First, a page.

Bear with me, okay? I’ll get to the part about Trump fiddling in a moment.
The thing is, I wouldn’t be writing this piece if it weren’t for “Coffee Talk”. It’s not a newspaper column or morning radio show, just a few friends who meet for coffee every Tuesday morning. We’ve been doing it for years now. We talk. We listen. We have more questions than answers.
Talking is how normal people socialize, sympathize, and solve problems. Screaming and shouting is a sign of problems with no solution.
We don’t agree on everything but nobody gets red-faced and blows a gasket. What we do all agree on is that facts are facts and science is life-and-death serious.
It’s a convivial circle with very different backgrounds. One is a native of New Zealand, one lived in various foreign capitals as the child of a career diplomat. One, a doctor, is a retired U.S. Army colonel who served in the Medical Corps; another is also a retired physician who served in Vietnam and plays a mean clarinet. One attended Union Theological Seminary. One is a retired railroad executive who (surprise!) knows a lot about trains.
The conversation is typically engaging. The topics range far and wide from ancient history to modern art, from Keynes and economics to music and Artie Shaw. One member of the group was a child prodigy who mastered the violin by age nine or ten.
Membership has nothing to do with politics and has changed over the years due to moves, dropouts, and, sadly, deaths. Our meetings are not like seminars but that’s how they often proceed. There is no agenda and no discussion leader. It’s not a book club but books often come up. We never run out of material.
In normal times, politics hardly ever dominates the discussion. We don’t deliberately avoid politics but we normally have a lot of other things to talk about. These are not normal times, however.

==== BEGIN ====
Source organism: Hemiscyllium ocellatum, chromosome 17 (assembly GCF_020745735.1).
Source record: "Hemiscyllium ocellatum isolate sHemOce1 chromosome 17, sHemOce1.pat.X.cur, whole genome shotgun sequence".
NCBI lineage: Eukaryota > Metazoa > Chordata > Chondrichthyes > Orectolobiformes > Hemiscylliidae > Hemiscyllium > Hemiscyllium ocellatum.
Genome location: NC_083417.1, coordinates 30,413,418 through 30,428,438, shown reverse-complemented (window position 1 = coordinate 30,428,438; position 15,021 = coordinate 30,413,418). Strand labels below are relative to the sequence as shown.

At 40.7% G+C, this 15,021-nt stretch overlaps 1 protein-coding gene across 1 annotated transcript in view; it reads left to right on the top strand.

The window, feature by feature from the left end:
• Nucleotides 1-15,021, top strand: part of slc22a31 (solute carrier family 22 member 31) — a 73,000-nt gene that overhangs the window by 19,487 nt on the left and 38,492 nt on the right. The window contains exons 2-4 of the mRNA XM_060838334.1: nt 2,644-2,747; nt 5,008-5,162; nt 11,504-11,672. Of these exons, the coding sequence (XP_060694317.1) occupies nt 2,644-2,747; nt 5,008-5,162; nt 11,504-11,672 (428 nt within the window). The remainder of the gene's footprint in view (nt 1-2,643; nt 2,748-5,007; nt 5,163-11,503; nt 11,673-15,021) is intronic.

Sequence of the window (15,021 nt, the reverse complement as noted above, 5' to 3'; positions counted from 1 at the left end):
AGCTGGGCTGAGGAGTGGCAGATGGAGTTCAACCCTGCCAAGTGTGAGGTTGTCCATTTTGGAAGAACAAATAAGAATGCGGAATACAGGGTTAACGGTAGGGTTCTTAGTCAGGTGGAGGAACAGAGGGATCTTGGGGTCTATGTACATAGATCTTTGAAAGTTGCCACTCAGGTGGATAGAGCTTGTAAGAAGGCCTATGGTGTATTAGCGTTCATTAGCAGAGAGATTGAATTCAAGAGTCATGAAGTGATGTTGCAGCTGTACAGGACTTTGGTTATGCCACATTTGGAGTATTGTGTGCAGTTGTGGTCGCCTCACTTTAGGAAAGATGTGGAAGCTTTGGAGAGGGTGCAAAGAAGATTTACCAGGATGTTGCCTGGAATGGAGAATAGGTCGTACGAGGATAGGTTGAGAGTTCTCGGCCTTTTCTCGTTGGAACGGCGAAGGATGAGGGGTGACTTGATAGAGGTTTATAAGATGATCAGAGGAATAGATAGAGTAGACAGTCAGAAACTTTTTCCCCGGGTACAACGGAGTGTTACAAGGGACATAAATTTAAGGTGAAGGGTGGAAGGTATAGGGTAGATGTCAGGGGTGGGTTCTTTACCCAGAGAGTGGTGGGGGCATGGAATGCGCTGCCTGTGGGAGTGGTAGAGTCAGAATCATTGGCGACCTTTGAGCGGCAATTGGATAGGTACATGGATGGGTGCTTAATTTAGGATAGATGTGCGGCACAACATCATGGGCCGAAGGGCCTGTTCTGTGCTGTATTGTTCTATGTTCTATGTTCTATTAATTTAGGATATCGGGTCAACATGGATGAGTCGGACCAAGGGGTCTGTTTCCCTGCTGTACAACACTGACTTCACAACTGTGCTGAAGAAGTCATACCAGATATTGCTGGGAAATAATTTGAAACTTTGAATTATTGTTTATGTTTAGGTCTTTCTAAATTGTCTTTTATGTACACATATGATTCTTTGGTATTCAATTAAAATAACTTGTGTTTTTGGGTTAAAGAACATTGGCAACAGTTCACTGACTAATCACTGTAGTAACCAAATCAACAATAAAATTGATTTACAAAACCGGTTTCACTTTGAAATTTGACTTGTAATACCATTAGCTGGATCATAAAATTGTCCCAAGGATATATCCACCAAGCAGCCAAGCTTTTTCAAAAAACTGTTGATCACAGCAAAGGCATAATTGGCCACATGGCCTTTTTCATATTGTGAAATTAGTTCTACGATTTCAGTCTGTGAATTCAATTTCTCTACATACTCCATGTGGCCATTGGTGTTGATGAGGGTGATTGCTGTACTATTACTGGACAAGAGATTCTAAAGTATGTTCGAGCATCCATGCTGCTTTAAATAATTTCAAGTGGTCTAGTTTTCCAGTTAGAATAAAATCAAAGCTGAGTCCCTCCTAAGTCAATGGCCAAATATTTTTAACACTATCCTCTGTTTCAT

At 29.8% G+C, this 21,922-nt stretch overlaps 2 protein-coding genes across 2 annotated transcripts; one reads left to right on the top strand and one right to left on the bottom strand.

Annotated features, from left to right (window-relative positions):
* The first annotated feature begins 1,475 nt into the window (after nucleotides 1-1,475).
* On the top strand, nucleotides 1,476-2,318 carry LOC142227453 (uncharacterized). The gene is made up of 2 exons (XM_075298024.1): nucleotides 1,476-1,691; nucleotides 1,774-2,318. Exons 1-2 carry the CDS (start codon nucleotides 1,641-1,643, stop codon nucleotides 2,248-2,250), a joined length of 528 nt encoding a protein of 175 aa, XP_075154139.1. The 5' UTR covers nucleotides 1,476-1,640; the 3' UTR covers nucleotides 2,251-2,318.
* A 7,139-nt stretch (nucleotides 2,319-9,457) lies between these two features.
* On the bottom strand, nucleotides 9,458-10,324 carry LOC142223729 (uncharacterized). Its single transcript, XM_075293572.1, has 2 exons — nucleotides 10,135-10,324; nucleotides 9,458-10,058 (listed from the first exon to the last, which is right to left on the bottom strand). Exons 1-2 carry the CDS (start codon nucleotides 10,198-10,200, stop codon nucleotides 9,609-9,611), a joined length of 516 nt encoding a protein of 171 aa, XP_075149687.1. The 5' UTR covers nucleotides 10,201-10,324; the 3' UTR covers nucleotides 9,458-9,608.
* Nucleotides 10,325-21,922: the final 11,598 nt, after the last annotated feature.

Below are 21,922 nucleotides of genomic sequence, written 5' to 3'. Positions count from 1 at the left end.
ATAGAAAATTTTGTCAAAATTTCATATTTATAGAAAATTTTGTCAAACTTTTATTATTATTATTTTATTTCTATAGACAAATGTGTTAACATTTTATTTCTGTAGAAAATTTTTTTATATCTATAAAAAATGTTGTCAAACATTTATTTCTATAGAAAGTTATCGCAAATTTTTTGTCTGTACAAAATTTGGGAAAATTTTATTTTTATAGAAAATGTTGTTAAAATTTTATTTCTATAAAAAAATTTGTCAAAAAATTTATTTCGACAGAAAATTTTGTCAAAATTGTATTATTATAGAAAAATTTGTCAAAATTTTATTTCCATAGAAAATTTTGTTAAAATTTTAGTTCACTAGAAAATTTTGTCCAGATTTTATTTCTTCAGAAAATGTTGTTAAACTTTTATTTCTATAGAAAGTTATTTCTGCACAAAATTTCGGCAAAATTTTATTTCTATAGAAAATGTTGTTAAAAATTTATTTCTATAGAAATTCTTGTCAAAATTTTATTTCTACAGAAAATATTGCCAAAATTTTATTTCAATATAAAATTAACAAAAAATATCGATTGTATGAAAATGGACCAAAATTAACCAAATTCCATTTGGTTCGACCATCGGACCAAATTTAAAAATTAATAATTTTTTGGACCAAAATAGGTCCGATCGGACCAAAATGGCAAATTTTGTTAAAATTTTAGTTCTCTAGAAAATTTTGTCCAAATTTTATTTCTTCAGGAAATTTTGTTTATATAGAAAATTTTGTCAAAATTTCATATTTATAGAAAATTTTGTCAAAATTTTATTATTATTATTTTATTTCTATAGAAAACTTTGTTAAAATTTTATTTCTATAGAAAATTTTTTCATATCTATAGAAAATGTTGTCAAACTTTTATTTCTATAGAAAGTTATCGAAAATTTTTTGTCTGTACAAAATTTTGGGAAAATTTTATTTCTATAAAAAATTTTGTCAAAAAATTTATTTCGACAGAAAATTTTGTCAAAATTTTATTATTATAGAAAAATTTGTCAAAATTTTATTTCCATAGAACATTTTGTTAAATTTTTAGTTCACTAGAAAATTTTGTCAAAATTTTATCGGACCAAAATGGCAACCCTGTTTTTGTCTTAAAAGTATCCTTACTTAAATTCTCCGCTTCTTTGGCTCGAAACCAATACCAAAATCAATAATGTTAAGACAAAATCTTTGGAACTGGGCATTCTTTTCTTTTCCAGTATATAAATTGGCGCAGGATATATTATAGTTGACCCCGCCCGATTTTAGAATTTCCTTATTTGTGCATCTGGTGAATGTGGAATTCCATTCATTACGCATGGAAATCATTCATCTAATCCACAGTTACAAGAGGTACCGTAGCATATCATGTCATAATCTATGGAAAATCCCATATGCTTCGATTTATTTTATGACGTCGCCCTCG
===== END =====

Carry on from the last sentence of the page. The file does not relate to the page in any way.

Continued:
Lately we’ve been talking a lot about politics. Not arguing, shouting either other down, haranguing, or trying to prove a point. Talking.
As it happens, talking about complex problems of public policy in a context where everyone at the table respects each other and behaves accordingly often leads to a meeting of the minds. Which is where Donald Trump comes into the picture: It is inconceivable that this president, or anyone with a similar personality, would ever be invited into the group.
Not because he’s a Republican, because he’s really not, of course. He’s nothing. Never was. Never will be. Which is why he saw fit to ruin and tear down the Grand Old Party (GOP) and replace it with his own personal party.
Without him this newly minted party has no identity. It’s existence is coterminous with his existence, politically.
That’s what dictators all do. They create a cult of personality and a party that consists of adoring followers and rapturous fans who show up at rallies and give the leader all the love he lives for.
What got me to thinking along these lines was something that happened during our last meeting. One of the guys pointed to an interesting parallel between the Roman Empire, its rise and fall, and present-day America. I asked him to write down what he said and send it to me. A few hours later it was in my inbox.
There are, he wrote, “. . . three figures in history who remind me of our President.”*
The first is Mussolini. Just like Mussolini our President is bombastic and arrogant.
The second is Hermann Goering, head of Hitler’s Luftwaffe. Like Goering, our President is crass and corrupt and corpulent.
However, the greatest similarity is the Roman Emperor Nero. Like Nero, our President was born into power and privilege. And like Nero, he is a lover of excessive and often crass luxury. (Nero’s expenditures almost bankrupted the Roman Empire). Finally like Nero who thought himself one of the greats of all times, Trump has a fantastical and distorted view of himself. He [Nero] sponsored huge events where the guests had to listen to and somehow tolerate his performances and according to the Roman historian Suetonius, his dying words were, “Oh. What an artist dies in me!”
Of course, Donald Trump is not Mussolini or Herman Goering or Nero. I can’t imagine Trump playing a violin or any other musical instrument. But he definitely fiddled while COVID-19 burned a gaping hole in the lives of the American people, especially the most vulnerable. Black lives. The halt and the lame. The poor.
For that failure alone, history and the world will hold Donald Trump accountable. It’s up to all of us to do what we can to end this Dark Age. And to vote like America’s life depends on it. Because it does.
*The author of these words, who prefers to remain anonymous, strongly agrees with Mark Twain’s observation that history doesn’t repeat itself but it often rhymes.
Note: An abridged version of this article appeared in the Sunday edition of the Topeka Capital-Journal (08/23/2020).
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